Kurt Kroon: On the intersection of self-love and Christian spirituality

Do you believe that you’re fundamentally good at your core? That underneath it all you’re a perfectly worthy, deserving and loveable human being? Or do you believe that you’re flawed in some way? That your goodness has been masked by certain actions, behaviors, thoughts or mistakes you’ve made and you rely on God’s love to save you? 

In this week’s episode, we have a fascinating conversation with Kurt Kroon about the intersection between self-love and the church, the conflicting messages you can receive and the way Kurt has been able to reframe the messages he grew up with and become the pastor he is today.

We discuss some of the problematic messages of the church, and the ways these can be in direct opposition to the message of self-love. One such message that many Christians have received from the church is that they shouldn’t trust themselves - that there’s something bad about who they are, but if they listen to what the church tells them to do, they can be ‘fixed’ by Jesus. We look at the danger of messages like these that teach people to outsource their voice and rely on external sources to tell them what to do, and we give you some ideas for how you can rediscover your internal voice and learn to trust yourself again.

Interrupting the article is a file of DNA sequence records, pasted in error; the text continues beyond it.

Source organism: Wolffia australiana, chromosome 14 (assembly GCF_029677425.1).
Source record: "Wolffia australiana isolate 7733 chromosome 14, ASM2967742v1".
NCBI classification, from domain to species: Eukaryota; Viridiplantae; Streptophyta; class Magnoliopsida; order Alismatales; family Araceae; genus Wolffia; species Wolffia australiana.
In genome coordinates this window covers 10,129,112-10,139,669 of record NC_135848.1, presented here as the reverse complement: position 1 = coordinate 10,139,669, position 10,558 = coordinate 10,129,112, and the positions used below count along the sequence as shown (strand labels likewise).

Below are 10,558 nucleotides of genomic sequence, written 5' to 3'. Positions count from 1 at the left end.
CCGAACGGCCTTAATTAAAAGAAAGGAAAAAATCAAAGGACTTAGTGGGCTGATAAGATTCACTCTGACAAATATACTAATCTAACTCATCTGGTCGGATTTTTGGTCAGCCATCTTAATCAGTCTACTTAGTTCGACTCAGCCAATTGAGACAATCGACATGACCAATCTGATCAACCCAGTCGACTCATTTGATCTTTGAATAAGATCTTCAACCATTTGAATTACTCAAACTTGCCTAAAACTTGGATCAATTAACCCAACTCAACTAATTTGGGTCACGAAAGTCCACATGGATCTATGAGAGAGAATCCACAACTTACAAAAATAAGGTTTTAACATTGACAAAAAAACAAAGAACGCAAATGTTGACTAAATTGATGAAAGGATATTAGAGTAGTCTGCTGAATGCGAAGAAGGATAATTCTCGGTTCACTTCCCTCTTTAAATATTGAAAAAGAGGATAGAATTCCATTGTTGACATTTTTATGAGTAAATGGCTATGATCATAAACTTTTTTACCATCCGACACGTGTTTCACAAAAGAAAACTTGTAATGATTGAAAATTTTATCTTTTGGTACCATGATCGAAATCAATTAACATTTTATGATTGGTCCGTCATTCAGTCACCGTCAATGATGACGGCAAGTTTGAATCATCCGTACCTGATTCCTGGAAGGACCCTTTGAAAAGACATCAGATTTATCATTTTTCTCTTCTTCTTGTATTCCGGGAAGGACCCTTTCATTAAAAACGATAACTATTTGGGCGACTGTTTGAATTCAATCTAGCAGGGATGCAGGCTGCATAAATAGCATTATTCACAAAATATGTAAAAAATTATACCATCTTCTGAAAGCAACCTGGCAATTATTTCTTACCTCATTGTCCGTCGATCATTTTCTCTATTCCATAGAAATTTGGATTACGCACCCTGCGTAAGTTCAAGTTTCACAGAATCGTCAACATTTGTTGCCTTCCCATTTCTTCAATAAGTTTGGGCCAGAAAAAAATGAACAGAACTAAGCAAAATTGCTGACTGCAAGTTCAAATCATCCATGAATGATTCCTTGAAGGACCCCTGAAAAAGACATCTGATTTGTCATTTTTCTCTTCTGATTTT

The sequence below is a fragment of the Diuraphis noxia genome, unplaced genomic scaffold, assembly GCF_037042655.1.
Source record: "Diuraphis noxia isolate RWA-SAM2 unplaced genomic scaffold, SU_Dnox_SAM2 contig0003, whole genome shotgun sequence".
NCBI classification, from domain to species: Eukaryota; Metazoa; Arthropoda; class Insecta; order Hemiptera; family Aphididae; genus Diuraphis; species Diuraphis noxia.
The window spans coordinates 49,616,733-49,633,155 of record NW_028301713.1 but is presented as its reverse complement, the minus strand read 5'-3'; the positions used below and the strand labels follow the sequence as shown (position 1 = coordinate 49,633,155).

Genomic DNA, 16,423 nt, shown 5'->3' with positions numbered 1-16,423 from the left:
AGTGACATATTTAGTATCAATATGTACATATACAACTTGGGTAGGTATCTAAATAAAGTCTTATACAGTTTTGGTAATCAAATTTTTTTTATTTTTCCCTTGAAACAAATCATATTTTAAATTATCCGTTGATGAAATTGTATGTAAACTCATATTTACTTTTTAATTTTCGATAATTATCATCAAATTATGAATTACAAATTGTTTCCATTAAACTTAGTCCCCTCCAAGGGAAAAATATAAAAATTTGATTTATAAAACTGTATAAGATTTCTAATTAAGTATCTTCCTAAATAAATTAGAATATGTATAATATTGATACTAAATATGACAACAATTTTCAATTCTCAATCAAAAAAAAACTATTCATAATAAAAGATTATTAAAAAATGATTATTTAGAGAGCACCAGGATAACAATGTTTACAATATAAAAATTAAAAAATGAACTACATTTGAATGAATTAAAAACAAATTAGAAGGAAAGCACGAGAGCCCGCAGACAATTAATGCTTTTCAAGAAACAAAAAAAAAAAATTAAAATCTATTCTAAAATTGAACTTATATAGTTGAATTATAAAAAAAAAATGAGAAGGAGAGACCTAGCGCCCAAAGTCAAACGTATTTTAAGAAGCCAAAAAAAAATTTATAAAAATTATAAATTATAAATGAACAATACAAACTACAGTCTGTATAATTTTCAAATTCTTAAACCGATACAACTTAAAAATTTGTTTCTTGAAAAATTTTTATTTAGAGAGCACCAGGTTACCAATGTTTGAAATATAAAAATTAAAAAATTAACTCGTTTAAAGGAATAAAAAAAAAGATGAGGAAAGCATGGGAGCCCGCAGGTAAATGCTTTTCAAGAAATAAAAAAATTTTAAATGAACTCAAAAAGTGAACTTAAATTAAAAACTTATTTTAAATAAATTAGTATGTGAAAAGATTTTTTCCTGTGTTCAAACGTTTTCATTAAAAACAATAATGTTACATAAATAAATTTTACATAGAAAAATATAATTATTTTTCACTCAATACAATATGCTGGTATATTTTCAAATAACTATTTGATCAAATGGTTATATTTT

We also talk about the nature of truth and the human desire to ‘know’ all the answers and have certainty about the world. We go into Kurt’s personal journey and how being given permission to ask questions and get curious about the messages of his faith, rather than accept them as foregone truths, opened up a whole world of wonder.

And stay tuned until the end, because we discuss some ideas that we know will resonate with so many of you - the difference between self-love and arrogance, the prevalence of imposter syndrome and how to truly take care of yourself when things get tough.

We hope you love this episode as much as we do and if you know someone that needs to hear these messages, please share it with your friends.